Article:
To that point, CMS should also analyze the level of access to drugs in each country it plans to include in the model, particularly new drugs that improve current treatment options. In the United States, 89 percent of all 290 new medicines and 96 percent of the 82 new cancer medicines launched between 2011 and 2018 were available within three months; in the 14 countries being considered by CMS for the IPI, only 48 percent of all new medicines and 57.1 percent of new cancer medicines are available, and it takes an average of 16 months and 17.8 months, respectively, for access to those medicines to be gained.[19] When adjusting for population, the figures improve just slightly: 51.5 percent of all new medicines and 59.7 percent of new cancer drugs are available in these 14 countries within 17.4 months. Still, this level of access to new medicines significantly lags behind the availability of new drugs in the United States. Of the 54 new medicines launched during this period covered under Medicare Part B, only 28, on average, are available in these other countries, and it took an average of 18 months for access to be granted after their initial launch. In fact, only 11 of the 27 medicines studied in the ASPE report were available in each of the 16 other countries analyzed, despite all 27 being available in the U.S. and covered by Medicare Part B. Basing the target price on a study for which nearly 60 percent of the medicines (and thus their prices) were not universally available for comparison makes it more likely that the price will not be truly reflective of a drug’s value.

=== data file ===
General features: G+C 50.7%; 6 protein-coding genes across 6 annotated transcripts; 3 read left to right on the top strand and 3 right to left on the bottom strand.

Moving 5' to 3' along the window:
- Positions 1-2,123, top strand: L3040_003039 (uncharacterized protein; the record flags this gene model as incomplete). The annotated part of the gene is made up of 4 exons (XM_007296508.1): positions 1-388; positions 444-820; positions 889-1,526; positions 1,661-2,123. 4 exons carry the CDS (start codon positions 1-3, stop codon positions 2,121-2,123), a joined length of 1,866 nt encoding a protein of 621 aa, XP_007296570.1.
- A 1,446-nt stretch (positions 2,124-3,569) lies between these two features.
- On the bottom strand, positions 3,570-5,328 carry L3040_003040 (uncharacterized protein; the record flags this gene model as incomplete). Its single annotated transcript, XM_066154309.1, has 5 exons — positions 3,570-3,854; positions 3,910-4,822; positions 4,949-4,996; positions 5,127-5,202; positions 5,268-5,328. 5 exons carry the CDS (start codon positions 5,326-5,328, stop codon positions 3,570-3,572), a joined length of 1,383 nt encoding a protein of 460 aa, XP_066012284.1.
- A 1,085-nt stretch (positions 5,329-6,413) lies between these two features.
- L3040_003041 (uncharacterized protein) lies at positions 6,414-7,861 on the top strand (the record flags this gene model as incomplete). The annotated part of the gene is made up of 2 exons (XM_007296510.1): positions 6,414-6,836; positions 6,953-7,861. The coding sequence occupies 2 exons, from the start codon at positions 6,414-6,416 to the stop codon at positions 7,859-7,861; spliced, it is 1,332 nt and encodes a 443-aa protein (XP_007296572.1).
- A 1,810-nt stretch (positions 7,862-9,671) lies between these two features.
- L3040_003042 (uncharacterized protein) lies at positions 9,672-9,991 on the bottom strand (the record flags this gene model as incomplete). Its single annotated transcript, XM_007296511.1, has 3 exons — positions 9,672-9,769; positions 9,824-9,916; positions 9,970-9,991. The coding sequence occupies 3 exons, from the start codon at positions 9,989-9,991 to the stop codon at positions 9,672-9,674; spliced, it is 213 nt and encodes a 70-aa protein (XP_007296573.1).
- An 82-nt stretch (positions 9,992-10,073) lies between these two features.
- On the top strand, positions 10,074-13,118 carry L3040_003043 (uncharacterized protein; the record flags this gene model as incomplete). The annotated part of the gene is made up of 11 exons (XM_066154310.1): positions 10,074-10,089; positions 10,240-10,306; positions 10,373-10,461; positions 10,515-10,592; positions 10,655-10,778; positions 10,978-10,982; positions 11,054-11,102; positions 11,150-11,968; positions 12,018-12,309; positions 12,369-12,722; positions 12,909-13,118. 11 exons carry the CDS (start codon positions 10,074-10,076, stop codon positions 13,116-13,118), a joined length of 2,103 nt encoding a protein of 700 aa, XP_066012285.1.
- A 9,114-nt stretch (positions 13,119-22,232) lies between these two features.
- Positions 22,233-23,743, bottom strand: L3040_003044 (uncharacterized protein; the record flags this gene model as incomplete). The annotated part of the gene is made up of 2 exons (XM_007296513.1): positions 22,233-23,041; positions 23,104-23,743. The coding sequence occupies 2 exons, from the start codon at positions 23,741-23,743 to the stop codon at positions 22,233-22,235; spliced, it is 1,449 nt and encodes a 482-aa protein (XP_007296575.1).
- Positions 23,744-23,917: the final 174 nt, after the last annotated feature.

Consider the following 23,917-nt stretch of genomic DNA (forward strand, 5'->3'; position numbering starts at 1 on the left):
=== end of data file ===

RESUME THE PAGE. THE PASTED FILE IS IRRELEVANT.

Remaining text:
The lack of access to new medicines seems to be highly correlated with a country’s use of price control mechanisms. Japan, the world’s second largest pharmaceutical market, has a highly protectionist policy intended to bolster its domestic pharmaceutical industry and does not adequately reward innovation.[20] Only 49 percent of new medicines launched since 2011 are available in Japan. In France, a committee is tasked with evaluating a medicine’s therapeutic value relative to existing treatments, and this is used as the primary basis for determining a drug’s reimbursement rate.[21] The committee tends to undervalue products during its assessment because a higher rating dictates a higher price. Further, if expenditures grow faster than a target rate, pharmaceutical companies are required to pay rebates. Only 48 percent of new medicines are available to the French as a result of these policies. As noted in a report by the U.S. Department of Commerce International Trade Administration, Canada’s Patented Medicines Prices Review Board sets a maximum price for pharmaceuticals and any price increase is punishable by fine; further, price cuts and freezes are used to prevent prices from rising faster than inflation.[22] The U.K., as mentioned, uses a cost-effectiveness threshold that is so low, only 60 percent of all new medicines since 2011 are available there. Of particular concern among the countries being considered is the inclusion of Greece: only 14 percent of all new medicines since 2011 are available to the people of Greece, and it took an average of 30 months for those 41 medicines to become available.